The latest figures on world tourism issued by the World Tourism Organization (UNWTO) show that international tourist arrivals grew 5% year-on-year in the first nine months of 2018. This reflects continued strong demand in a favourable overall economic context.
All world regions enjoyed robust growth in international tourism in the first nine months of this year, fuelled by solid demand from major source markets. Asia and the Pacific led growth (+7%), followed by Europe and the Middle East (+6% each), Africa (+5%) and the Americas (+3%).
Despite comparatively slower growth between July and September, UNWTO estimates that destinations worldwide received 1,083 million international arrivals through September, an additional 56 million when compared to the same period of 2017.
2018 results to date are in line with UNWTO’s growth forecast of +4% to +5% for the year. The first nine months of the year usually account for about three quarters of total annual international arrivals, as they include the Northern Hemisphere high season months of July and August.
Positive growth in tourism earnings across most destinations
With few exceptions, preliminary data on international tourism receipts confirm the positive trend seen in arrivals, with particularly strong results in Asian and European destinations.
Among the top earners, tourism earnings in the United Kingdom were up by 12% despite a decline in arrivals. In Australia, receipts increased by 11% whereas France reported an 8% growth and Italy 6%, both in line with growth in arrivals. Tourism receipts in the United States, Spain and Germany went up 3%.
In Asia, China recorded a 21% increase in tourism earnings, with Macao (China) and Japan also leading results with 20% and 19% growth, respectively.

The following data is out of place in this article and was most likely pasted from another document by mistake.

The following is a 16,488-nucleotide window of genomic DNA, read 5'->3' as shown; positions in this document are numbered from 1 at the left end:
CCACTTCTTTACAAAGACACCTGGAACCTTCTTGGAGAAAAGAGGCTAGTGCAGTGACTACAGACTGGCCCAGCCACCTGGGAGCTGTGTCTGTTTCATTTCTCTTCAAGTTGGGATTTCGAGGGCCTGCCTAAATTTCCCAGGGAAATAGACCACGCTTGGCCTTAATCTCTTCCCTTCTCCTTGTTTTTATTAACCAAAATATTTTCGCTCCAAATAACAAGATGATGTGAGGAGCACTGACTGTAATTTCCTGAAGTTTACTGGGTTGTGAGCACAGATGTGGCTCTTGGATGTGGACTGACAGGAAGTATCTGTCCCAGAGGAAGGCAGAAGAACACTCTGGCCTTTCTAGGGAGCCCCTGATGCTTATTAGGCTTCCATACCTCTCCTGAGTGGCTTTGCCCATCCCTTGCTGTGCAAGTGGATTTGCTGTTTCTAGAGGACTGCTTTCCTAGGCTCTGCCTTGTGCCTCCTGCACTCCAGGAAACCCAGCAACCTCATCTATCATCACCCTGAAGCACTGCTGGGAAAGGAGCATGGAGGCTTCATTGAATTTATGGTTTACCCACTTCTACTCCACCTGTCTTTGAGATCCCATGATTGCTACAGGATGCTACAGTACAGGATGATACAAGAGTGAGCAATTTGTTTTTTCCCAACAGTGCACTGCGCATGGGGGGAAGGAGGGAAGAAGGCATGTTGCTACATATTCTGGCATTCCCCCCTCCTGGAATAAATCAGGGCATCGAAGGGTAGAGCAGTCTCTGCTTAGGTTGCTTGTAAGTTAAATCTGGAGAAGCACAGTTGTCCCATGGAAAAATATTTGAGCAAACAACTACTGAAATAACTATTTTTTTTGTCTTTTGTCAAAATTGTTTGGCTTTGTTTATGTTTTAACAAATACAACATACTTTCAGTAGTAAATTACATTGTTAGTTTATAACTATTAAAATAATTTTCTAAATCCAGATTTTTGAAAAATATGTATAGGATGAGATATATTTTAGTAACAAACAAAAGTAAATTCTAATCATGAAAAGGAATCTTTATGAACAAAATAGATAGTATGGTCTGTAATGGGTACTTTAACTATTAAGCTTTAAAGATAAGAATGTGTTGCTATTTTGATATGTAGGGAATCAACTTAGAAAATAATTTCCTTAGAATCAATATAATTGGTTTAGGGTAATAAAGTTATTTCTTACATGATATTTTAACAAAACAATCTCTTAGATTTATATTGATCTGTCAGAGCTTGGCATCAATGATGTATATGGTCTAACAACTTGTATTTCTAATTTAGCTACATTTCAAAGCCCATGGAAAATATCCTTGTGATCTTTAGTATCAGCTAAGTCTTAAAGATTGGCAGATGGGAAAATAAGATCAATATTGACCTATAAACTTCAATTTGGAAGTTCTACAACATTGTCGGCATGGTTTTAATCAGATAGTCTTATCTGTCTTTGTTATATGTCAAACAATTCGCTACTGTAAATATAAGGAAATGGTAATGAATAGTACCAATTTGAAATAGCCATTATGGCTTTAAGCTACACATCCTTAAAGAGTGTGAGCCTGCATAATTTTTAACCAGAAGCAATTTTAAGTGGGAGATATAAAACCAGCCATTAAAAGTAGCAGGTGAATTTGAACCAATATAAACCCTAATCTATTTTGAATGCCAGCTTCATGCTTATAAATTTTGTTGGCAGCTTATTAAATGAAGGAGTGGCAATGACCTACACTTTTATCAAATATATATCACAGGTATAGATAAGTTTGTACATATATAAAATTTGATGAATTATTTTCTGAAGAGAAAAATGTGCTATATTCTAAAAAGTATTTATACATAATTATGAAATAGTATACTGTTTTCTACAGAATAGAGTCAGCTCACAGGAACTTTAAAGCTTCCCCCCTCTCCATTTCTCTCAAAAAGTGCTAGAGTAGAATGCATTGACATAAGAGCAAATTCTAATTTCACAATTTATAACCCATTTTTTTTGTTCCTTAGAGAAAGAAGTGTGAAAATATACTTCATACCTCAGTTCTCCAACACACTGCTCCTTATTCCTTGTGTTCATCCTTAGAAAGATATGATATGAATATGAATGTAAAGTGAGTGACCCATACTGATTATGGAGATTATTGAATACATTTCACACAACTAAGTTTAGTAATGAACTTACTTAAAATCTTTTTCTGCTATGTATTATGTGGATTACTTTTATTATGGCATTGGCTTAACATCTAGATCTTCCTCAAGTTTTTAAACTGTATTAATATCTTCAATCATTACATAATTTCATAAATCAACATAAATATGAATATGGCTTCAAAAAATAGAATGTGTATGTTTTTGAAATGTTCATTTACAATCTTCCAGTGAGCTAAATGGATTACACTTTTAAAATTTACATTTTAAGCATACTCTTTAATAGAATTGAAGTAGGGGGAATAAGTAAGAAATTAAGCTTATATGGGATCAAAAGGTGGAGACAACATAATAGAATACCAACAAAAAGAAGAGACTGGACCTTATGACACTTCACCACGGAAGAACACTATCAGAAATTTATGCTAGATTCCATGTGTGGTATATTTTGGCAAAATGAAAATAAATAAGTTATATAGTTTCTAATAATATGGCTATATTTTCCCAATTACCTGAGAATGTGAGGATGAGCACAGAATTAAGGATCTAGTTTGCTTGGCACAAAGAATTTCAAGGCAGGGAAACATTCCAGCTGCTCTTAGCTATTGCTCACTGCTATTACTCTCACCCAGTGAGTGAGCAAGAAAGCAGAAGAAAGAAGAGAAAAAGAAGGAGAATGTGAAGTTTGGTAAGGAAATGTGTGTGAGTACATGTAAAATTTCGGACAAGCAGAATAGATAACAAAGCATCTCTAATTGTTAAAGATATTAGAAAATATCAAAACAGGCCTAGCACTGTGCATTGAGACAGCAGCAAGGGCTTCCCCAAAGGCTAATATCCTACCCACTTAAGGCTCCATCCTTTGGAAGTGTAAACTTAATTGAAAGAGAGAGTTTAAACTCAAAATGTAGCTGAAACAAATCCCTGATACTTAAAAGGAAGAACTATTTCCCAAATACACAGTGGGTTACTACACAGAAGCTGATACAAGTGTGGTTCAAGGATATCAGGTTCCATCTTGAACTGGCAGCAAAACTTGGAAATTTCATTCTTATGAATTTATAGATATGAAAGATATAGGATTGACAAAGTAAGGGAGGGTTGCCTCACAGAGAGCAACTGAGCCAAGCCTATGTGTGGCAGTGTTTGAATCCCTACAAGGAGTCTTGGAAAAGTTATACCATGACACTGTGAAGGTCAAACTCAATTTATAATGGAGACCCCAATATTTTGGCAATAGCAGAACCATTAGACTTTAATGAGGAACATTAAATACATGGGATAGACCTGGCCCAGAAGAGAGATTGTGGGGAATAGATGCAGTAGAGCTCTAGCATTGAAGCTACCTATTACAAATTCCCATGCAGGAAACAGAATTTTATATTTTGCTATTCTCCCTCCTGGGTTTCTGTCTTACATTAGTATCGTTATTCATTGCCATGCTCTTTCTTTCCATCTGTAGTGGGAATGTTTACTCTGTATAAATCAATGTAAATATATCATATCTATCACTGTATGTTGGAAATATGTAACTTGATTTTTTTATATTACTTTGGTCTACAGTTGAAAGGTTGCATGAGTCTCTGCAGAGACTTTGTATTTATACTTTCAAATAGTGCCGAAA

International tourism expenditure
Preliminary data on tourism spending for the first nine months of 2018 reflect increasing demand from major source markets.
The Russian Federation (+15%) reported the largest increase in spending and continues to recover strongly after some years of decline. The United Kingdom reported 10% growth despite a weak pound against the euro and US dollar, and tourism spending from France picked up 10% after some years of rather flat growth.
The United States, the world’s second largest source market, recorded a 7% increase in line with the performance of recent years while top source market China showed a minor decrease in spending in the first six months of 2018 as a result of the weaker Yuan.
WTO Leads Discussion on “Tourism Financing for the 2030 Agenda”
Tourism’s unique potential as a tool for driving the global sustainable development agenda has taken center stage at a special event hosted by the World Tourism Organization (UNWTO) in Geneva, Switzerland.